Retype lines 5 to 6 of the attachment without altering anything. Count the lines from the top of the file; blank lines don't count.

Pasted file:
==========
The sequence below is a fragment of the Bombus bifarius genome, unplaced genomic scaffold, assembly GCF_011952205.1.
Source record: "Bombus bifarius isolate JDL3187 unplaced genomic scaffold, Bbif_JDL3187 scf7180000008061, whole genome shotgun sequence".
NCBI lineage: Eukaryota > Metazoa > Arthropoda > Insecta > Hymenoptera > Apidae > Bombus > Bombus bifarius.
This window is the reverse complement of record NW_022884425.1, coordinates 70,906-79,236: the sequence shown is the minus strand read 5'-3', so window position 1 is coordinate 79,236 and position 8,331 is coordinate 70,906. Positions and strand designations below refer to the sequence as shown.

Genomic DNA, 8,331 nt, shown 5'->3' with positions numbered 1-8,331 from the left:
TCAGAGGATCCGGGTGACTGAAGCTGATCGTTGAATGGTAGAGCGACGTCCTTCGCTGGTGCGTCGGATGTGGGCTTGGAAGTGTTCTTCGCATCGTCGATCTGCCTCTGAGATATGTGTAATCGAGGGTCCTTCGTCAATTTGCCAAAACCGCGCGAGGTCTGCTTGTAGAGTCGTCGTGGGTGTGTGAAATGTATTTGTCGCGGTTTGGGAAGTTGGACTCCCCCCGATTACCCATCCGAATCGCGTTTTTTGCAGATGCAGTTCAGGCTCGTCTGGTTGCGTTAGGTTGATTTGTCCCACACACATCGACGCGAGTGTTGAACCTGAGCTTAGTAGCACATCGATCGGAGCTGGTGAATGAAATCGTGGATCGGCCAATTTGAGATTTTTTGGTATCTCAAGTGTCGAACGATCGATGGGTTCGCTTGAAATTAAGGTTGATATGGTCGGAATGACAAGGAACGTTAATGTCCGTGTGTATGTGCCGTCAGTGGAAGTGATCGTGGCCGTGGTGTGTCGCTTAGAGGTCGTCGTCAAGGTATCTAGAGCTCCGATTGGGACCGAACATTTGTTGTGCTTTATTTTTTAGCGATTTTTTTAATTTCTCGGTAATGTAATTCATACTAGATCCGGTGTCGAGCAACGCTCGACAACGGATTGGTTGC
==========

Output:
Genomic DNA, 8,331 nt, shown 5'->3' with positions numbered 1-8,331 from the left:
TCAGAGGATCCGGGTGACTGAAGCTGATCGTTGAATGGTAGAGCGACGTCCTTCGCTGGTGCGTCGGATGTGGGCTTGGAAGTGTTCTTCGCATCGTCGATCTGCCTCTGAGATATGTGTAATCGAGGGTCCTTCGTCAATTTGCCAAAACCGCGCGAGGTCTGCTTGTAGAGTCGTCGTGGGTGTGTGAAATGTATTTGTCGCGGTTTGGGAAGTTGGACTCCCCCCGATTACCCATCCGAATCGCGTTTTTTGCAGATGCAGTTCAGGCTCGTCTGGTTGCGTTAGGTTGATTTGTCCCACACACATCGACGCGAGTGTTGAACCTGAGCTTAGTAGCACATCGATCGGAGCTGGTGAATGAAATCGTGGATCGGCCAATTTGAGATTTTTTGGTATCTCAAGTGTCGAACGATCGATGGGTTCGCTTGAAATTAAGGTTGATATGGTCGGAATGACAAGGAACGTTAATGTCCGTGTGTATGTGCCGTCAGTGGAAGTGATCGTGGCCGTGGTGTGTCGCTTAGAGGTCGTCGTCAAGGTATCTAGAGCTCCGATTGGGACCGAACATTTGTTGTGCTTTATTTTTTAGCGATTTTTTTAATTTCTCGGTAATGTAATTCATACTAGATCCGGTGTCGAGCAACGCTCGACAACGGATTGGTTGC